Although manga make up a huge percentage of many large publishers' revenues in Japan, there's still no disputing that Japanese are a nation of voracious readers. The number of new book titles, including foreign translations, at one time was twice that of the United States -- although the rising percentage of unsold copies has cut into their revenues.
Writing in the monthly magazine Shincho 45 (July) , Yuzo Tsubouchi despairs over the closing of bookshops with the title, "It's not that books aren't selling; it's that you can't buy them."
Tsubouchi has observed a correlation between his own life and books that have occurred in years ending in the number 7. It was in 1977, for example, that while cramming for university entrance examinations he became truly familiar with Jimbocho, Tokyo's old university area still famous for its specialty bookstores.
Prior to that he'd visited shops in his neighborhood in Setagaya Ward, and also went to high school near Takatanobaba Station, close to Waseda University and another area famous for specialty and antiquarian book dealers.
By 1987, Tsubouchi had graduated from university and was working in the editorial department of a magazine titled Tokyo-jin, a publication sort of modeled after the New Yorker. His office was about 8 minutes on foot from JR Iidabashi Station, and to get there he would pass a half dozen bookshops where he often visited to browse.
Around 1997, he had left the magazine and while working as a freelance translator, Tsubouchi had also published two books of his own. Prior to that came the collapse of the so-called "bubble economy" and he found out the hard way that the Japanese publishing industry's reputation for being able to weather difficult economic times was no more than a myth: during all of 1997 and the first six months of 1998, approximately 1,500 bookstores in Japan were closed.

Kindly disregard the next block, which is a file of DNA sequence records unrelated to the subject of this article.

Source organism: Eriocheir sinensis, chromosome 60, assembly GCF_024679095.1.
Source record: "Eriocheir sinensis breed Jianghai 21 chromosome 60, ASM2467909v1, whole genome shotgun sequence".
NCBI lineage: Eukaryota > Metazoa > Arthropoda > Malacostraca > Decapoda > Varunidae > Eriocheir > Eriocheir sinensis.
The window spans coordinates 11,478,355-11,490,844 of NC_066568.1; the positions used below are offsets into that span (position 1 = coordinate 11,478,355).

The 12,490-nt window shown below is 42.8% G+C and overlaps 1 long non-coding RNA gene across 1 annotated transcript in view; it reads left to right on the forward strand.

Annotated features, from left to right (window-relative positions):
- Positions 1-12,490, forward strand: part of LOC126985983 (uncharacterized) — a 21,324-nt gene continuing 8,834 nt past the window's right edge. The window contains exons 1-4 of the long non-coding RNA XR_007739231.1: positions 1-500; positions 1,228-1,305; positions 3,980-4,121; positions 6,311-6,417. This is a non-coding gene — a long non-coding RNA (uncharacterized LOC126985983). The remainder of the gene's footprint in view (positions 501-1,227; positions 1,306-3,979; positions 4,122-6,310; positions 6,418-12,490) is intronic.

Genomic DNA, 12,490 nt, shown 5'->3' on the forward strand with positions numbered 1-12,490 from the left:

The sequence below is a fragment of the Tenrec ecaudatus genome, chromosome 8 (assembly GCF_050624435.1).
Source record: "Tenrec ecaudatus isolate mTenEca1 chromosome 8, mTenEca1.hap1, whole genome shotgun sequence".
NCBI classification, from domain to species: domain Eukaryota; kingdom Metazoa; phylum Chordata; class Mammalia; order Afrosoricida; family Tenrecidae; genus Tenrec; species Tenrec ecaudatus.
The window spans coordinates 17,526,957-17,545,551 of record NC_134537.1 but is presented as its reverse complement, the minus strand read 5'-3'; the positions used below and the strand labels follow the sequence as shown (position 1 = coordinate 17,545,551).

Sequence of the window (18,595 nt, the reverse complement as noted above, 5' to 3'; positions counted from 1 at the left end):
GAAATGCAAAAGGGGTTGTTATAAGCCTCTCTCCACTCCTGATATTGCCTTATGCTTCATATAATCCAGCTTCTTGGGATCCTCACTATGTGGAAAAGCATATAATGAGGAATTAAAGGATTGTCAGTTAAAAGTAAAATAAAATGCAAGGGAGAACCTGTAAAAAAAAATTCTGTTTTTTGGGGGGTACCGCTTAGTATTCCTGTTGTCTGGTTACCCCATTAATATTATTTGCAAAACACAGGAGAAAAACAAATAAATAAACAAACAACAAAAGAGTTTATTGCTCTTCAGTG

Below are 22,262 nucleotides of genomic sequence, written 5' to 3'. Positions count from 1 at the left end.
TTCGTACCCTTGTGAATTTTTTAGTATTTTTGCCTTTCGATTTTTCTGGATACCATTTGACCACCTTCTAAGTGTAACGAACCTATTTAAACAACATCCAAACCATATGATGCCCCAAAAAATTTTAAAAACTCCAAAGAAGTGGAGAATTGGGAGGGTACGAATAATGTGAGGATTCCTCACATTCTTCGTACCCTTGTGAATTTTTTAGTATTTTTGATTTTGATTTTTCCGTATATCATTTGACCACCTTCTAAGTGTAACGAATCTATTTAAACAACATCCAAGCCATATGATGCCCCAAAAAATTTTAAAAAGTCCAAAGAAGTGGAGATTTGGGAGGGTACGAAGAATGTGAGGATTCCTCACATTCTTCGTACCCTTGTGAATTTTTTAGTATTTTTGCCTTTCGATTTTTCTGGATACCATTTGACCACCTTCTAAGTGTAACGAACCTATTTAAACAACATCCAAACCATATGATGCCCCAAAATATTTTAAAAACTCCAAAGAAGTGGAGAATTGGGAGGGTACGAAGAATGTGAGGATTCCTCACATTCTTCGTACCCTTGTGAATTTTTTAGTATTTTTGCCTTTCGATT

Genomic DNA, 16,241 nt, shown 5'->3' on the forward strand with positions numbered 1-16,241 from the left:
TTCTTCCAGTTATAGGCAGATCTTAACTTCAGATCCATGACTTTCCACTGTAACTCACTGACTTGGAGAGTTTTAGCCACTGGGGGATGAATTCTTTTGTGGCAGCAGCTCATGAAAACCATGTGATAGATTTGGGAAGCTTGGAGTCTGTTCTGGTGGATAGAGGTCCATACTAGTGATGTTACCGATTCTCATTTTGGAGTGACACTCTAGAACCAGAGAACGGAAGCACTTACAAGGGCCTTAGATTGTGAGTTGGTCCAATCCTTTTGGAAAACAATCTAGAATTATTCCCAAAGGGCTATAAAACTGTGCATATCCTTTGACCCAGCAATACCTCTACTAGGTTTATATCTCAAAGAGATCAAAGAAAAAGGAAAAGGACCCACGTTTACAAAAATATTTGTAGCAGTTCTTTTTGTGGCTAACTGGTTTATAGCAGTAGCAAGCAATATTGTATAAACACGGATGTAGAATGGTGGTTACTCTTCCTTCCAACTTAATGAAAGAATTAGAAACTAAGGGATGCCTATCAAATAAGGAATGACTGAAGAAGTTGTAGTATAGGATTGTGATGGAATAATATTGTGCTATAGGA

Also from 1997, Tsubouchi began writing a regular column in a publication titled Hon no Zasshi (A magazine about books). In his column he began chronicling the closure of well known bookshops: Kondo Shoten in Ginza in 2003; Taiseido in Shibuya in June 2005; and Asahiya Shoten, also in Shibuya, two months later. The branch of Libro on the 5th floor of the Seiyu department store in Tsubouchi's neighborhood of Sangenjaya closed in 2007.
But other large shops were opened to fill the demand. It was only this year that Tsubouchi senses once again major changes are in the offing. In 2016, a medium-sized book wholesaler, Taiyosha, went into bankruptcy. This affected shops on the end of Taiyosha's supply chain, such as the Horindo bookstore in Takatanobaba, which had to scramble to seek other suppliers. That store is still in business, but its current selection of titles "makes it seem like a different place," as Tsubouchi describes it.
Last autumn, the death of the proprietor of the Shinzan-sha bookshop, located in the Iwanami Book Center close to the main Jimbocho intersection, led to that store's closure. The space it occupied remained vacant as of the end of May of this year.
Another bit of shocking news amidst the ongoing string of bookstore closures was that of the Ginza branch of the used bookstore chain, Book Off, which closed its doors in mid-March of this year.
Ginza's Kyobunkan bookstore, at the same location since before the Pacific War, is still in business, as is another institution, Misuzu Shobo. And in nearby Yurakucho can be found a branch of Sanshodo. Although Tsutaya operates a bookstore in the newly opened Ginza Six complex, Tsubouchi can't work up any enthusiasm for it.
"In the past, Ginza was a street of bookstores," he reflects. "But now, in 2017…" He leaves the sentence unfinished.
More bookstores have closed, including another Book Off in Shibuya just two weeks ago. This process of this slow decline had its beginnings 20 years ago, in 1997. The pages of Japanese-language daily newspapers are crammed with ads for new book titles. Yet, Tsubouchi complains, there's increasingly fewer places to go to see a real copy and flip through its pages.
"In my present Tokyo neighborhood, all the book shops are gone," he writes mournfully. "If one that carried newly published titles were still in business, I'd visit it every day."© Japan Today